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COMPLETE BLOOD COUNT: What You Need to Know.

A complete blood count (full haemoglobin) is a blood test used to evaluate the overall health of an individual and detect a wide range of disorders, including anaemia, infection and leukaemia.

A complete blood count test measures several components and features of the blood, including:
• Red blood cells, which carry oxygen
• White blood cells, which fight infection
• Haemoglobin, the oxygen-carrying protein in red blood cells
• Haematocrit, the proportion of red blood cells to the fluid component, or plasma, in your blood
• Platelets, which help with blood clotting

Abnormal increases or decreases in cell counts as revealed in a complete blood count may indicate that a patient has an underlying medical condition to warrant further evaluation.

Clinicians request a complete blood count for various reasons:
• To review the health of a patient. A clinician may recommend a full blood count as part of a routine medical examination to monitor the general health of a patient and to screen for a variety of disorders, such as anaemia or leukaemia.
• To diagnose a medical condition. A healthcare provider may carry out a complete blood count if a patient is experiencing symptoms such as weakness, fatigue, fever, or bleeding. A CBC may help diagnose the cause of these signs and symptoms. If a healthcare provider suspects a condition, the test can also help confirm that diagnosis.
• To monitor a medical condition. If a healthcare provider has diagnosed the patient with a blood disorder, they may use a complete blood count to track the disease progress.
• To monitor medical treatment. A healthcare provider may use a CBCount to monitor your health if you take medications that may affect blood cell count.

Equipment Needed.
• Vacutainers
• Sterile swab,
• Tourniquet
• Disposable gloves
• Syringe and needle,10ml

• Explain what you intend to do
• Perform hand hygiene and wear the gloves
• Apply the tourniquet and identify an accessible vein.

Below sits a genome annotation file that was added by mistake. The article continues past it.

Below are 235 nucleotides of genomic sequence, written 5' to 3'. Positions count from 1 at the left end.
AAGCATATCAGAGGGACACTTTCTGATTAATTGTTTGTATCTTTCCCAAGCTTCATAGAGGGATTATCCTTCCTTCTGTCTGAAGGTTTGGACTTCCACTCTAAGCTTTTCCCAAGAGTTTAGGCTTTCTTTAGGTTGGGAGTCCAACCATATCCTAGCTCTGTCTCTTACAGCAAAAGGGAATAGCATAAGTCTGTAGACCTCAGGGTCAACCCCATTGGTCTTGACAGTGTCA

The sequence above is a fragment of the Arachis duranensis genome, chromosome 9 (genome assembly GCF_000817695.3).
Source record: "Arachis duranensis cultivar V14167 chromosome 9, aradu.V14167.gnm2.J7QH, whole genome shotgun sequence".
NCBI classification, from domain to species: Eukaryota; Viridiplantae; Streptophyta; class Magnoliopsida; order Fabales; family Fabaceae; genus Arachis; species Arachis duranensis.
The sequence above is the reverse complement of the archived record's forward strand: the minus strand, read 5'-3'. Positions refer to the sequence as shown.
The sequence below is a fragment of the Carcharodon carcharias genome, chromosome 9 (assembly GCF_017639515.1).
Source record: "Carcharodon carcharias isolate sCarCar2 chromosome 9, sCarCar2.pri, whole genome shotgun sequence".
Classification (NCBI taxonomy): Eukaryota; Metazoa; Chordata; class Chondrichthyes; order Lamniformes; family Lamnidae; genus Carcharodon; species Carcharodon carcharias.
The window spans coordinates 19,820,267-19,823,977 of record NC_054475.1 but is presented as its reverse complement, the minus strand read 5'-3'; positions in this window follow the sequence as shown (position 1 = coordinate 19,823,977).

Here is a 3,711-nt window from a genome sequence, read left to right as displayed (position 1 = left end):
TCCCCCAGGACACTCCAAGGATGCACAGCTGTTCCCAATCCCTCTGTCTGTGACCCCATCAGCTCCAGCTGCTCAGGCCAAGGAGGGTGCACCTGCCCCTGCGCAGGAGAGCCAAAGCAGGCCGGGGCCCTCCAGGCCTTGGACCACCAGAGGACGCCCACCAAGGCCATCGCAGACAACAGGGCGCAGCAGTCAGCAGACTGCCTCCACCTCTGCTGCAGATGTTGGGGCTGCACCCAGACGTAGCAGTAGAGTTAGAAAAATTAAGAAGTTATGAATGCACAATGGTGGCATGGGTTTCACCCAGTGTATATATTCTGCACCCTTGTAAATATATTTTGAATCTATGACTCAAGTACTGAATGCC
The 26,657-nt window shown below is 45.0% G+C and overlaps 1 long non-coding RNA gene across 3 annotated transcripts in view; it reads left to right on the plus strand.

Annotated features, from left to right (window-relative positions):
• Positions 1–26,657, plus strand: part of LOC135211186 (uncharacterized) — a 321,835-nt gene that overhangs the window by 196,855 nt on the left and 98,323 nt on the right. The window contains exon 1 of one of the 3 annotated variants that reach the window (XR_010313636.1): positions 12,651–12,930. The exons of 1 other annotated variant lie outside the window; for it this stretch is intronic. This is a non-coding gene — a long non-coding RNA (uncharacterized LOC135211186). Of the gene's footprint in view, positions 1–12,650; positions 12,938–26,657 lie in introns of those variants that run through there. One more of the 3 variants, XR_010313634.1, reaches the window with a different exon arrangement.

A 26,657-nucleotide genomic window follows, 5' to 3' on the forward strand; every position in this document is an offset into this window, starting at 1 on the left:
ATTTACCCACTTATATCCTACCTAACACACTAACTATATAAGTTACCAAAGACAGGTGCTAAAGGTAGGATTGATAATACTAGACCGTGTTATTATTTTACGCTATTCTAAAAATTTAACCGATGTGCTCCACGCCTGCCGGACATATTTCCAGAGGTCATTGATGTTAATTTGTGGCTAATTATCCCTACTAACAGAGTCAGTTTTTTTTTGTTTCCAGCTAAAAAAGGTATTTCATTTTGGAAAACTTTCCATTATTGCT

• Ensure the venipuncture site is sterile. Use an antiseptic (2% chlorhexidine in 70% alcohol solution). Allow to dry and don’t touch the area.
• Collect at least 20 ml blood in a syringe
• Dispense into the sample bottle and cover
• Label well with the name of patient and number, date and time you collected the samples.

Send the sample to the lab for the complete blood count.

The reference range for a complete blood count may differ slightly from one medical centre to the other. For the purpose of this discussion, we will use this reference range.
• White blood cells: 4,500 to 11,000 cells per microliter (cells/)
• Red blood cells: 4.5 million to 5.9 million cells/ L for men; 4.1 million to 5.1 million cells/L for women
• Haemoglobin: 14 to 17.5 grammes per deciliter (gm/dL) for men; 12.3 to 15.3 gm/dL for women
• Haematocrit: 41.5% to 50.4% for men; 35.9% to 44.6% for women
• Mean corpuscular volume: 80 to 96
• Platelets: 150,000 to 450,000 platelets/ µL

Results in the following areas above or below the normal ranges on a complete blood count may indicate a problem.

• Red blood cell count, haemoglobin and haematocrit. The results of your red blood cell count, haemoglobin and haematocrit are related because they each measure aspects of your red blood cells.
If the measures in these areas are lower than expected, the patient has anaemia. Anaemia causes fatigue and weakness. Anaemia has many causes, including low levels of specific vitamins or iron, blood loss, or an underlying condition.
A red blood cell count higher than expected, or high haemoglobin or haematocrit levels could point to an underlying medical condition, such as polycythaemia vera or heart disease.

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• White blood cell count. A low white blood cell count (leukopenia) may be due to a medical condition, such as an autoimmune disorder that destroys white blood cells, bone marrow problems or cancer. Certain medications also can cause white blood cell counts to drop.
If your white blood cell count is higher than expected, you may have an infection or inflammation or, an immune system disorder or a bone marrow disease. A high white blood cell count can also be a reaction to a medication.

• Platelet count. A platelet count lower or higher than expected is often a sign of an underlying medical condition or a side effect from the medication. If your platelet count is outside the normal range, you’ll likely need additional tests to diagnose the cause.

Other vital information we can obtain from a complete blood count include:

• Mean corpuscular haemoglobin (MCH). This test tells how much haemoglobin is in your typical red blood cell.
• Mean corpuscular haemoglobin concentration (MCHC). It measures the haemoglobin concentration in a certain amount of blood.
• Red cell distribution width (RDW). It shows how your much your red blood cells vary in size.
• Reticulocyte count. This test measures the number of new red blood cells in your body.
• Mean platelet volume (MPV). This result gives the average size of the platelets in your blood.
• Platelet distribution width (PDW). It shows how much your platelets vary in size.
• White blood cell differential. Five types of white blood cells exist – basophils, eosinophils, lymphocytes, monocytes, and neutrophils. This test shows how many of each kind you have.


A complete blood count (CBC) is a blood test used to evaluate your overall health and detect a wide range of disorders, including anaemia, infection and leukaemia.

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MBChB (MUK), Graduate Fellow, Department of Physiology, Makerere University Founder and Content Creator Peer reviewer, Associate Editor

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